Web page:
Mental health care personnel have one of the highest rates of workplace violence of any occupational class in the United States, with psychiatric aides having a rate that is 69 times higher than the national mean; furthermore, aggression on the part of psychiatric patients that targets other patients is a substantial component of morbidity and even mortality rates in inpatient psychiatric institutions. Much research has focused on such topics as the demographic characteristics of staff most likely to be victimized and the identification of patients most likely to become aggressive, but very little attention has been devoted to the temporal architecture of aggressive behavior. This study examined the temporal patterning of violent and aggressive behavior on an inpatient psychiatric ward over a one-year period. A statistical analysis of these data indicated that events occurred in a nonrandom fashion, with evidence to support the contention that periodic ‘bursts’ of aggression occurred in a manner that could be labeled a ‘contagion’ effect. Additional analyses indicated that (1) certain types of aggressive behaviors were more likely to kindle or trigger contagion events, and; (2) certain patients were more likely to kindle others to behave violently.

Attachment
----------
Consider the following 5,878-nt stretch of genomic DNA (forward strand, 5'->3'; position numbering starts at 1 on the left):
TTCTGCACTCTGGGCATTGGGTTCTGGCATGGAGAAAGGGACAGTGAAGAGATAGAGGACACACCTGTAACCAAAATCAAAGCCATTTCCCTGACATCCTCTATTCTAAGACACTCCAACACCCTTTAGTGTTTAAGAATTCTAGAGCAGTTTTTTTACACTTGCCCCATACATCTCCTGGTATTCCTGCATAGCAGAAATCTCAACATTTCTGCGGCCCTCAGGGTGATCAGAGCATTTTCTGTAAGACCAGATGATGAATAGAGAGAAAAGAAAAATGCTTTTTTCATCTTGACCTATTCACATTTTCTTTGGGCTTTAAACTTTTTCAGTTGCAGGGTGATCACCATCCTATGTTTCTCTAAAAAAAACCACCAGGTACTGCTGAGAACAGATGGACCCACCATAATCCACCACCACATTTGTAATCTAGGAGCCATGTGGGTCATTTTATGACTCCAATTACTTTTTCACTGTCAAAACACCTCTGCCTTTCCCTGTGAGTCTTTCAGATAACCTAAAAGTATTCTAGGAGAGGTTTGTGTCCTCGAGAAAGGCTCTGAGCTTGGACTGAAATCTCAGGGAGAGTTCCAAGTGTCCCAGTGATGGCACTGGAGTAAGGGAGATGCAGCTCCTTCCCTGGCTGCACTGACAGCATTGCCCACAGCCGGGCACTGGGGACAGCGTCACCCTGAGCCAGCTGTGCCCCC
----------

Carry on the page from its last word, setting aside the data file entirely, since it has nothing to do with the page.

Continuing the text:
Niels C. Beck, Tara Tubbesing, Jennifer H. Lewey, Peter Ji, Anthony A. Menditto & Sharon B. Robbins
The Journal of Forensic Psychiatry & Psychology, Volume 29, 2018 – Issue 6